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What price animal welfare?

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HOW much are people prepared to pay to help improve the welfare of animals used to produce their food? This is not just an academic question, but one of practical concern given hopes that consumer choice can help drive up standards. Surveys in the UK and elsewhere in Europe have shown that people are keen to see improvements in farm animal welfare. However, foods produced to higher standards are more expensive and, very often, this desire is not reflected in what they buy. This can become more of a problem when things are tough economically. In a recent paper in the journal Animal Welfare, researchers at the University of Reading describe a method for estimating the value that people place on improvements to animal welfare, using a single outcomes-based animal welfare score.* This kind of evaluation is important because the policies aimed at protecting animal welfare often involve some form of cost-benefit analysis and, while it is relatively easy to determine the costs of measures, putting a price on the benefits is much harder. This can make meaningful comparisons difficult and lead to the benefits being under-recognised.

In their paper, the researchers, led by Richard Bennett, describe how they conducted a survey to assess people's attitudes to animal welfare and how much they spent on meat. They then offered them various choices to estimate the value they placed on improvements to the welfare of different farm species, measured using a continuous (0 to 100 point) scale. The survey reaffirmed that animal welfare is an important issue for consumers, with 96 per cent of respondents considering there is a moral obligation to safeguard the welfare of animals and more than 72 per cent being concerned about the way animals are treated. Meanwhile, the analysis of the results of the choice experiment, in which participants were reminded that spending more on meat might leave less to spend on other things, indicated that they would be prepared to pay more for meat from animals with improved welfare, to the tune of £5.24 a year for a one-point improvement on the 100-point welfare scale for beef cattle, £4.57 for pigs and £5.10 for meat chickens. The different values placed on different species is interesting, and perhaps worth investigating in itself. However, as Professor Bennett commented, ‘Our research shows that people are overwhelmingly concerned about the welfare of animals bred for meat, and would be willing to pay more each year for even a one-point increase on the happiness scale of the animals they eat.’

These findings are encouraging, albeit that the sums might seem relatively small given the extra costs of high-welfare products and that the challenge remains of translating such preferences into actual behaviour. One of the findings of the survey was that consumer preferences might not just be influenced by concerns about welfare, with a high proportion of respondents believing that meat from animals with high welfare standards was safer, healthier, more environmentally friendly and better nutritionally and in terms of taste. Harnessing consumer power to help raise standards will rely on people being properly informed and, as the authors suggest, a single scale based on welfare outcomes should help in this. They also hope that the approach described will be able to support future policy decisions by explicitly showing the value people attribute to the welfare of farm animals.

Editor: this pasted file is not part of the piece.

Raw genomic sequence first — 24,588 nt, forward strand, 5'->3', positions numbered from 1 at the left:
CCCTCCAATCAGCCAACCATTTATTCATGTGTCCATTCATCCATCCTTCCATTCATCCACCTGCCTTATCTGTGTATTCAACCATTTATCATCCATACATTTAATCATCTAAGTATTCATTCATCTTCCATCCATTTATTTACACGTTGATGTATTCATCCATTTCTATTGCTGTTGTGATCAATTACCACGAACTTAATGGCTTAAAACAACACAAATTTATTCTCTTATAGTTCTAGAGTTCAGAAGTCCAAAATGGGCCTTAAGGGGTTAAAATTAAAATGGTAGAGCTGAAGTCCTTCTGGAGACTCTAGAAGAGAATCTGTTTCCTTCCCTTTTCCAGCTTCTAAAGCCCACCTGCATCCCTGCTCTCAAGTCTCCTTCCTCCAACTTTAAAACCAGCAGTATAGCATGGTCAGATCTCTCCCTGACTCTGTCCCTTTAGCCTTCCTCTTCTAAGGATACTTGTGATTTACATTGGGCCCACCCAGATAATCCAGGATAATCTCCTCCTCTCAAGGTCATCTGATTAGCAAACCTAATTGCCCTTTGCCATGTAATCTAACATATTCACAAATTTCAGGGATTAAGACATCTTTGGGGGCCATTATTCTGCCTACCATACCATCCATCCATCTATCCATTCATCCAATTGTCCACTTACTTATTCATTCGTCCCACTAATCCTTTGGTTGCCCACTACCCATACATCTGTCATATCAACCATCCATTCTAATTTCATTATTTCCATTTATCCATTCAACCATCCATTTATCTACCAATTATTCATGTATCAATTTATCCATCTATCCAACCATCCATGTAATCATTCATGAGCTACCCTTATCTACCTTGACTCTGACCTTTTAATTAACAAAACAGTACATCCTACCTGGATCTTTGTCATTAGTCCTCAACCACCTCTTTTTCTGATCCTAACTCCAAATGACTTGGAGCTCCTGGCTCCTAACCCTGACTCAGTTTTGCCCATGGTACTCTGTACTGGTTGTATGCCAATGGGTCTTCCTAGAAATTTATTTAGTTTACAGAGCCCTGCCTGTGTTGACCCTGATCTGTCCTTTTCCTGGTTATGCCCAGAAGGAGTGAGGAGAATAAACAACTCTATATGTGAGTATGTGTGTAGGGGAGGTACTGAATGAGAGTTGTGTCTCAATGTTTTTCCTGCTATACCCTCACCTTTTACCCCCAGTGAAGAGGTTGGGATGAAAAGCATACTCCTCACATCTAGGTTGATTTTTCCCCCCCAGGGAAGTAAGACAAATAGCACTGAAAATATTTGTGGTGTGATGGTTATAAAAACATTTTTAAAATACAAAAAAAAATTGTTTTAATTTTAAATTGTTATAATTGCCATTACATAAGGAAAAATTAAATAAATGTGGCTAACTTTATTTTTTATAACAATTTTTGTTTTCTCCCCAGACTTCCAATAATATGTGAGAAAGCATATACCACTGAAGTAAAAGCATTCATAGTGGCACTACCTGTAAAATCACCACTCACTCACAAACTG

The relationship between economics and welfare was discussed in broader terms in a report from the Farm Animal Welfare Committee (FAWC) towards the end of last year. A key problem remains the low profitability of livestock farming which, the FAWC pointed out, is something to be deplored. Highlighting the complexity of the relationship, it made the point that animal welfare cannot be left to market forces alone, arguing that farm animal welfare is a ‘public good’ and an area in which government intervention will always be necessary. Such intervention can take various forms, such as legislation, incentive payments and the provision of information, and, the FAWC argued, a combination of measures is needed (VR, December 17, 2011, vol 169, pp 644, 645).

More recently, in an opinion discussing ‘sustainable intensification’ the FAWC pointed out that animal welfare must not become a casualty of efforts to increase food production to help meet future food demands and that animal welfare should be included in any definition of sustainability. Some of these ideas may seem less than fashionable at a time when the Government is committed to reducing spending and cutting unnecessary red tape, and when there is concern to improve food production efficiency to help meet the challenges of the future. However, it becomes more important to press the case for animal welfare in such circumstances, and the arguments must continue to be brought to the fore.

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Footnotes

  • * Bennett. R., Kehlbacher, A. & Balcombe, K. (2012) A method for the economic valuation of animal welfare benefits using a single welfare score. Animal Welfare 21(S1) 125-130

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